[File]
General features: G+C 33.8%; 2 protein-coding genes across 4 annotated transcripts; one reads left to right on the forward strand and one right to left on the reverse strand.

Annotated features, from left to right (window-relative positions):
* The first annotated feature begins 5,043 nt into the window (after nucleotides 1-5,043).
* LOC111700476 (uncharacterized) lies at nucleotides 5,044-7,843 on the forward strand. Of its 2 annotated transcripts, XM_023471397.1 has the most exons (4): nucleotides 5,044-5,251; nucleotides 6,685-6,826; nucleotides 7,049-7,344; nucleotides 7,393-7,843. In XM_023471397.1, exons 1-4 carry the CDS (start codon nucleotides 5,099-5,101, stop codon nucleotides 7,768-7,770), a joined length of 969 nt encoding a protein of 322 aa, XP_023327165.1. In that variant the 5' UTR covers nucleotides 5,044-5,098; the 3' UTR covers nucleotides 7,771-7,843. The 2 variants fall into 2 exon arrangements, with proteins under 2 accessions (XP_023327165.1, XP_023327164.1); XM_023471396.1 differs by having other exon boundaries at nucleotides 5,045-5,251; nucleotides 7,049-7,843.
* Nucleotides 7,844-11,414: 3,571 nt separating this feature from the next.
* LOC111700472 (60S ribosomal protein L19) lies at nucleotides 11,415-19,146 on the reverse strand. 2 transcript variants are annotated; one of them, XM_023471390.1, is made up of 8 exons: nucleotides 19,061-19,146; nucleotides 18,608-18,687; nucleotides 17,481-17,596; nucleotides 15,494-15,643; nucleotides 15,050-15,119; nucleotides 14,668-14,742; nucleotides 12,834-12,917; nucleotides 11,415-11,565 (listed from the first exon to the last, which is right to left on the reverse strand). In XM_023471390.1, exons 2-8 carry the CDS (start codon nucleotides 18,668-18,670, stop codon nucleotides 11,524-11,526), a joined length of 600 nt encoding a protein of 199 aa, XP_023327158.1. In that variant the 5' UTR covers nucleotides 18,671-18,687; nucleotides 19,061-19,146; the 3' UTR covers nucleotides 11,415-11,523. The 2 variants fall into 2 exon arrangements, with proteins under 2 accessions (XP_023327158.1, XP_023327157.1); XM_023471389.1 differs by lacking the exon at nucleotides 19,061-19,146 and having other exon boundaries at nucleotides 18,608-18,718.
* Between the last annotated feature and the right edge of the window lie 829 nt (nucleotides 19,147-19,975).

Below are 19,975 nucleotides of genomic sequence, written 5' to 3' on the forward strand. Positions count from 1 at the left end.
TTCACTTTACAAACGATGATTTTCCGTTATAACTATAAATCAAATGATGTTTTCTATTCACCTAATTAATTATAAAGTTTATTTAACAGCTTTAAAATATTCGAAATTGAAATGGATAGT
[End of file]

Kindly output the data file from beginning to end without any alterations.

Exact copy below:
General features: G+C 33.8%; 2 protein-coding genes across 4 annotated transcripts; one reads left to right on the forward strand and one right to left on the reverse strand.

Annotated features, from left to right (window-relative positions):
* The first annotated feature begins 5,043 nt into the window (after nucleotides 1-5,043).
* LOC111700476 (uncharacterized) lies at nucleotides 5,044-7,843 on the forward strand. Of its 2 annotated transcripts, XM_023471397.1 has the most exons (4): nucleotides 5,044-5,251; nucleotides 6,685-6,826; nucleotides 7,049-7,344; nucleotides 7,393-7,843. In XM_023471397.1, exons 1-4 carry the CDS (start codon nucleotides 5,099-5,101, stop codon nucleotides 7,768-7,770), a joined length of 969 nt encoding a protein of 322 aa, XP_023327165.1. In that variant the 5' UTR covers nucleotides 5,044-5,098; the 3' UTR covers nucleotides 7,771-7,843. The 2 variants fall into 2 exon arrangements, with proteins under 2 accessions (XP_023327165.1, XP_023327164.1); XM_023471396.1 differs by having other exon boundaries at nucleotides 5,045-5,251; nucleotides 7,049-7,843.
* Nucleotides 7,844-11,414: 3,571 nt separating this feature from the next.
* LOC111700472 (60S ribosomal protein L19) lies at nucleotides 11,415-19,146 on the reverse strand. 2 transcript variants are annotated; one of them, XM_023471390.1, is made up of 8 exons: nucleotides 19,061-19,146; nucleotides 18,608-18,687; nucleotides 17,481-17,596; nucleotides 15,494-15,643; nucleotides 15,050-15,119; nucleotides 14,668-14,742; nucleotides 12,834-12,917; nucleotides 11,415-11,565 (listed from the first exon to the last, which is right to left on the reverse strand). In XM_023471390.1, exons 2-8 carry the CDS (start codon nucleotides 18,668-18,670, stop codon nucleotides 11,524-11,526), a joined length of 600 nt encoding a protein of 199 aa, XP_023327158.1. In that variant the 5' UTR covers nucleotides 18,671-18,687; nucleotides 19,061-19,146; the 3' UTR covers nucleotides 11,415-11,523. The 2 variants fall into 2 exon arrangements, with proteins under 2 accessions (XP_023327158.1, XP_023327157.1); XM_023471389.1 differs by lacking the exon at nucleotides 19,061-19,146 and having other exon boundaries at nucleotides 18,608-18,718.
* Between the last annotated feature and the right edge of the window lie 829 nt (nucleotides 19,147-19,975).

Below are 19,975 nucleotides of genomic sequence, written 5' to 3' on the forward strand. Positions count from 1 at the left end.
TTCACTTTACAAACGATGATTTTCCGTTATAACTATAAATCAAATGATGTTTTCTATTCACCTAATTAATTATAAAGTTTATTTAACAGCTTTAAAATATTCGAAATTGAAATGGATAGT